Which of these three …
Exxon has hit back at the Royal Society, Britain’s premier scientific organization. A few days ago news broke that the RS had sent Exxon a letter in September scolding it for funding organizations that mislead the public on global warming. This was a highly unusual thing for any august scientific body to do, but those familiar with the traditionally staid RS were particularly surprised.
Exxon accuses the RS of “inaccurately and unfairly” depicting it as an agent of scientific misinformation on global warming. That’s horsesh*t. As anyone who’s read Chris Mooney’s definitive "Some Like It Hot" knows, the characterization is entirely accurate.
The more interesting question has to do with Exxon’s relationship to the Competitive Enterprise Institute, source of this Spring’s delightfully and unintentionally hilarious "CO2 … we call it life" ads. Those ads kicked up a lot of dust, and since then Exxon reps have privately told a number of people — including Bob Ward at the RS — that it is no longer funding CEI.
I hear from my sources (I’ve always wanted to say that) that Exxon’s claim may be flatly false. There’s no proof yet, and won’t be until the respective organizations’ financials are released, but this quote raises one’s suspicions:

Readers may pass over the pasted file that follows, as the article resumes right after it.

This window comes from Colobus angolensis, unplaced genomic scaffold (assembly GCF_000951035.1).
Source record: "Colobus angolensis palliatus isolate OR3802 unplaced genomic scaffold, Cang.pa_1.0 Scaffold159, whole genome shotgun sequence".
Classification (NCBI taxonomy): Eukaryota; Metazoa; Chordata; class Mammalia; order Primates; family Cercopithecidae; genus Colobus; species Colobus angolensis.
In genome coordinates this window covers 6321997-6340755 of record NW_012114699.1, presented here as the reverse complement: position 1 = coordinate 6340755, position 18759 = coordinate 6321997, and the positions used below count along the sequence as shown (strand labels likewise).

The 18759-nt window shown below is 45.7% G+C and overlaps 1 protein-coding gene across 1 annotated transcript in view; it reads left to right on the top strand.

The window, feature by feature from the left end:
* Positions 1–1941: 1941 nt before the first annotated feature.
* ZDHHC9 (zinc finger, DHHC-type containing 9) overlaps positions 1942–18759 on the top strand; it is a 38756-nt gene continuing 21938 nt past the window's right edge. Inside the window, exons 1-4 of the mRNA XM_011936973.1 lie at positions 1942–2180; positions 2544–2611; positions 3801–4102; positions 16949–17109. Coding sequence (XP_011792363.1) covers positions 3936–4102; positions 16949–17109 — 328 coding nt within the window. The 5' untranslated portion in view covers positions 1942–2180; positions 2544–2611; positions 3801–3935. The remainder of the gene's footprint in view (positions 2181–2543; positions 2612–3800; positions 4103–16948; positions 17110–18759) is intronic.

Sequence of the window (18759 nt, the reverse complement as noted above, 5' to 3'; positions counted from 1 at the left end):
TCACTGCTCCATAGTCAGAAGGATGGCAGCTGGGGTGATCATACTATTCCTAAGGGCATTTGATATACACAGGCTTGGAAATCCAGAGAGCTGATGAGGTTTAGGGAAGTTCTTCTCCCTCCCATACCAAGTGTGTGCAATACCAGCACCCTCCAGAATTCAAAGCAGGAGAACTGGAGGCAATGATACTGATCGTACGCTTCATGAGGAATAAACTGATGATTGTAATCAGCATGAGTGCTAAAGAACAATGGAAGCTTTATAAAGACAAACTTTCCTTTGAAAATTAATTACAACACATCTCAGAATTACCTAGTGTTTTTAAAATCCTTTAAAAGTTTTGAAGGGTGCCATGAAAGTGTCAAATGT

Exxon said yesterday: “Contrary to the inferences made in the recent reports in the media and allegations by the Royal Society, ExxonMobil had no involvement with the CEI’s advertisements, nor in the Al Gore film spoof.”
(Here’s the film spoof in question.)
So "no involvement with the CEI’s advertisements," huh? This non-denial denial leaves open the possibility that they’re funding CEI, but have no specific say over CEI’s ads — a description I presume applies to all of CEI’s funders, but doesn’t really let them off the hook, now does it?
Every organization that gives a dime to CEI should be called out publicly and asked if they support position taken in the ads.
Watch for more on this in coming weeks, and of course check ExxposeExxon for your ongoing Exxon-bashing needs.